not have laws for trespassing? Or, are the courtyard areas inside apartment complexes considered public space? Does Taiwan have laws about loitering? I can't find the word in my dictionary, so I am guessing not.

Last night was the second time I had to kick teenagers off the playground because the security guards in my building would not. Can you imagine being
that scared of a bunch of scrawny 14 and 15-year-olds? My grandpa used to say: "When I can't drive anymore, just shoot me."

I'll just say this: "When a bunch of 14-year-olds have me trembling in the knees, just shoot me." I'm going to the police station tonight to see if the cops will talk to the security guards in my building about getting the lights turned on and about doing their job.


Panda on Bing Home Page for Taiwan

Bing, Microsoft's new search engine, is out. I am certain Bing is going to bug people, especially here in Taiwan: http://www.bing.com/ Why? There's a panda (Bing, the Panda, I guess) photo pasted to the home page.

Last year, China lent two pandas to Taiwan to keep in the Mucha Zoo. The pandas were called Tuan Tuan (團團) and Yuan Yuan (圓圓). When we put the words together, we were surprised to get 團圓 or unification in English. For many here in Taiwan, the idea of unification with China is off-putting or absurd. After all, Taiwan was abandoned to the Japanese in 1895 by China. 1895 wasn't the first time China tried to dump Taiwan either. The great Emperor Kangshi, after trying to resell Taiwan to the Dutch in 1683, claimed
Taiwan was nothing more than a blob of mud floating in the sea, a blob that would never be worthy of inclusion within the Center Kingdom. There wasn't anything in his talk about unification.

I could keep going, adding new points, but I'd rather eat my lunch. I say take the panda down.

NZ Beer Taiwan

The word "organic" was blotted out with a marker by the store. I scratched it off to see what was under.

I found this Green Fern Beer from New Zealand at Jason's. It's a fairly good, crisp lager. I'm trying to think of a beer that tastes like it.

What interested me is the store had the word "organic" removed from the bottle. Actually, it's still there. Someone had drawn over it with a black marker; I scraped it off before I took the pic. They also crossed it out on the top label. Why would advertising organic beer be a no-no in Taiwan? I don't get this: we have organic food here.


Huwei Fort in Danshui, Taiwan

My daughter playing around atop Huwei Fort (滬尾砲台).

My wife (right) outside the entrance to the Huwei Fort (滬尾砲台) in Danshui, Taiwan. The sign is said to have been inscribed by 1880's Taiwan Governor Liu Ming-chuan ( 劉銘傳). I don't understand it: the first two characters read "North Gate". The other two I'll have to look up some time.

We decided to visit Huwei Fort (滬尾砲台) in Danshui, Taiwan today. It's about 15 minutes down the street from Fort Santo Domingo. Huwei Fort is still obscure as Danshui sites go, I guess owing to the point it's an ongoing excavation project, and because not much is known about it. Excavation began in 1991, just 18 years ago.

According to the brochure and sign literature, it was designed by a German lieutenant Max E. Hecht in 1885, following the French-Chinese battle for northern Taiwan. Construction got underway in 1886 and took three years to complete. The excavators are finding that Huwei is in pretty good shape; the fort never saw action, so it was never pounded down by artillery. Like Fort Santiago, Huwei Fort boasts a magnificent view of the mouth of the Danshui River and Guan Yin Mountain in Bali on the other side. For more information, check out eyedoc's interesting blog and this post among others at 漁人碼頭的戰爭 - THE BATTLE OF FISHERMAN'S WHARF: http://danshuihistory.blogspot.com/2009/06/defense-buil-up-in-danshui-1884.html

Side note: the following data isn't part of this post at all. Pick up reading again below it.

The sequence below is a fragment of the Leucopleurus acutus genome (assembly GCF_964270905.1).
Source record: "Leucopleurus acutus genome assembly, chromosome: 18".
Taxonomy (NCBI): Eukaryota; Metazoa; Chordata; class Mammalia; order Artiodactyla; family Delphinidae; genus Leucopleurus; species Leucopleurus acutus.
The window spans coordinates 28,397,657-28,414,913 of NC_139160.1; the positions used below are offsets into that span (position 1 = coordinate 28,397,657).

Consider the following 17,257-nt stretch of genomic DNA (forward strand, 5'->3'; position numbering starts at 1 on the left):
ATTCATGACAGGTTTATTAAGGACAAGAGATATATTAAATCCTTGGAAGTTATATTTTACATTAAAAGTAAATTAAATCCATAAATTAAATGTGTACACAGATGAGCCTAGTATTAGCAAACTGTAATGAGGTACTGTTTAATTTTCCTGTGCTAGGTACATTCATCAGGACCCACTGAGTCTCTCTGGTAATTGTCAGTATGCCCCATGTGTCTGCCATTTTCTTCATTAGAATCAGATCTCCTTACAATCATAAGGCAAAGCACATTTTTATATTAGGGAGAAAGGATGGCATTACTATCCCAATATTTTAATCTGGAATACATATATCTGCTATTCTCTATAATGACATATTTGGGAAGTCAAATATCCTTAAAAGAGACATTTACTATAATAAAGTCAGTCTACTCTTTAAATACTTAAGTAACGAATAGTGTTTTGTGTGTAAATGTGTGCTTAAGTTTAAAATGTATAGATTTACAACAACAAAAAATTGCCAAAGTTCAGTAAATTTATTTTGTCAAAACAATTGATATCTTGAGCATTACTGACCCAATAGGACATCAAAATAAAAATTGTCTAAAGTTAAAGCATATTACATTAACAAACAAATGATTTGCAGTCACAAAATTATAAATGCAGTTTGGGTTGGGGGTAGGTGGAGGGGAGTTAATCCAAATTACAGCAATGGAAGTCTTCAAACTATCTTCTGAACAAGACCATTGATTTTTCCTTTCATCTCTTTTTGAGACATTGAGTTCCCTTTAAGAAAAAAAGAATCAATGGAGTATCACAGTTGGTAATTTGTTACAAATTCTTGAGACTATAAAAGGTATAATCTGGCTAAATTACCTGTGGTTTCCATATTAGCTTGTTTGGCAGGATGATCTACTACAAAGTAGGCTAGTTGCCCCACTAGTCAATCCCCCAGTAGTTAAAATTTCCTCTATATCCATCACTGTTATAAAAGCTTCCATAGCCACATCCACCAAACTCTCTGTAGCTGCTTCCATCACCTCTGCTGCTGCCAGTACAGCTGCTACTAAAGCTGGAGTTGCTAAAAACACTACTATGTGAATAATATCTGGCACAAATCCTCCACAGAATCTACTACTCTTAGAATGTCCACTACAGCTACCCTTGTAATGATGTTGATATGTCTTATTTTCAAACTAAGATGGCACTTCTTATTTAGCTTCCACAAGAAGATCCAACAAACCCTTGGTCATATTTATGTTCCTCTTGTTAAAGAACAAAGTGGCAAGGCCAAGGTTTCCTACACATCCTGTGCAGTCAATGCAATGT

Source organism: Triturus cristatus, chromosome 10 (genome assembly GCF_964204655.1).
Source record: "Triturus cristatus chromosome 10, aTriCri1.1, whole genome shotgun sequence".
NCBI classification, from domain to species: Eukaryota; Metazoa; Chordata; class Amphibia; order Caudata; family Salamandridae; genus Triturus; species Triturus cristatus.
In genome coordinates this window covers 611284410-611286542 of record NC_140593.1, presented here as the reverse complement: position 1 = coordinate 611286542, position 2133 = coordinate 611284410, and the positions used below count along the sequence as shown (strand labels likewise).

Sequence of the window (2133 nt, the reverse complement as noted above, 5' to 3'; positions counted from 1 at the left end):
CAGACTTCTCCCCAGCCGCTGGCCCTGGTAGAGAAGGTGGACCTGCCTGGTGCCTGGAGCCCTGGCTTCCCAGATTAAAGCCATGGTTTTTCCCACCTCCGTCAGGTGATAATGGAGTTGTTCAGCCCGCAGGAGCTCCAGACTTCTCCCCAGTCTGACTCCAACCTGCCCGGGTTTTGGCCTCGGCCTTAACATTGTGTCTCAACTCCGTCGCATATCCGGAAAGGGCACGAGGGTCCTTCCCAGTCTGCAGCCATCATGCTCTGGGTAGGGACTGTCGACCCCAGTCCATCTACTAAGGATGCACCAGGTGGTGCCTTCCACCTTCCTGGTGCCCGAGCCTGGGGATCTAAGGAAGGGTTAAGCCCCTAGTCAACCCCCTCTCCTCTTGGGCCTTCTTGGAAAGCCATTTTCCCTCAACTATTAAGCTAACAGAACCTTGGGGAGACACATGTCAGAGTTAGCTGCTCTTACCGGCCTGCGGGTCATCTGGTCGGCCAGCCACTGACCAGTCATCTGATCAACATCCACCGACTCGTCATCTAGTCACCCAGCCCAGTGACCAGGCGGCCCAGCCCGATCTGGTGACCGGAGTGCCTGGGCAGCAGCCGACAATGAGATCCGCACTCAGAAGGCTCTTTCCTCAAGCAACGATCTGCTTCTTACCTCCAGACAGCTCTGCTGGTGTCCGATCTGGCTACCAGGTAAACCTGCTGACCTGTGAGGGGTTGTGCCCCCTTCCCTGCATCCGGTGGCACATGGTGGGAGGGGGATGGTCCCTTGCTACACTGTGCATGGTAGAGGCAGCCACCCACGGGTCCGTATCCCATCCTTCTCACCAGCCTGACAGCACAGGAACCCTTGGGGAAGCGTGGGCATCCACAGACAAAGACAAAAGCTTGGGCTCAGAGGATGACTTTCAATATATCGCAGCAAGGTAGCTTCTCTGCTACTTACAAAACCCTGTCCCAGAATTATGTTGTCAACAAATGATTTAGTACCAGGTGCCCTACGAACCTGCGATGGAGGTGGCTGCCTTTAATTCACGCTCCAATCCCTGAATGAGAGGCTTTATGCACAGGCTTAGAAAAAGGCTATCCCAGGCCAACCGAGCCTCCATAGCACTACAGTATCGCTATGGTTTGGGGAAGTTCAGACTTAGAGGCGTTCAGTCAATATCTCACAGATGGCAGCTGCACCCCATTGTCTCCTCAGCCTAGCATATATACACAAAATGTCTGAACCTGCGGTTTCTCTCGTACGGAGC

Our guide told us Liu Ming-chuan built Huwei Fort, but I doubt this. I doubt he lifted not a single brick in its construction. Some Taiwanese like to get romantic about Liu, as he might have not been as entirely incompetent as others who held his office during the Ching Dynasty, and I suspect this was going on today. In recent years, both the President of Taiwan, Ma Ying-jeou, and once inner-KMT Party rival James Soong (宋楚瑜) have claimed Liu to be their spiritual father: http://rank.blogspot.com/2007/02/rereading-of-liu-ming-chuan-following.html

Ma and Soong often point to Liu's achievements, namely 40 kilometers of railroad track laid and the moving of Taiwan's capital from Tainan in the south of Taiwan to Taipei. There's an obvious irony here. Liu was a Chinese bureaucrat. He came to Taiwan and dutifully served the government in Beijing for less than a decade before returning home.

Next to Fort Wuwei is Taiwan's first golf course, built under the supervision of the Japanese in 1919 (Taiwan was a colony of Japan from 1895, when it was deserted by China to Japan until 1945, when the Japanese surrendered to the United States closing out the Second World War). If you're interested in Taiwan's history, put this stop on your itinerary.


Fishing in Storm Drains

I noticed this guy fishing in downtown Taipei the other day as I was walking to the bank on my lunch hour. He was scooping minnow-sized fish out of a storm drain on Bade Road (八德路) and putting them into a shallow red bucket (see pic). I asked him if all of the storm drains had fish in them and he replied "no". When I asked how he knew this one had fish, he shrugged and replied: "I've just known for a long time."

It didn't occur to me to ask what he's going to do with the fish. They're way too small to eat. I should have asked him what "a long time" is too. I wonder if he means since he was a little boy. I'm sure the area (this was around section three) would have looked drastically different then. But Bade (八德) itself has been around in road form for centuries. I've been been told it's the original north-south highway of Taiwan.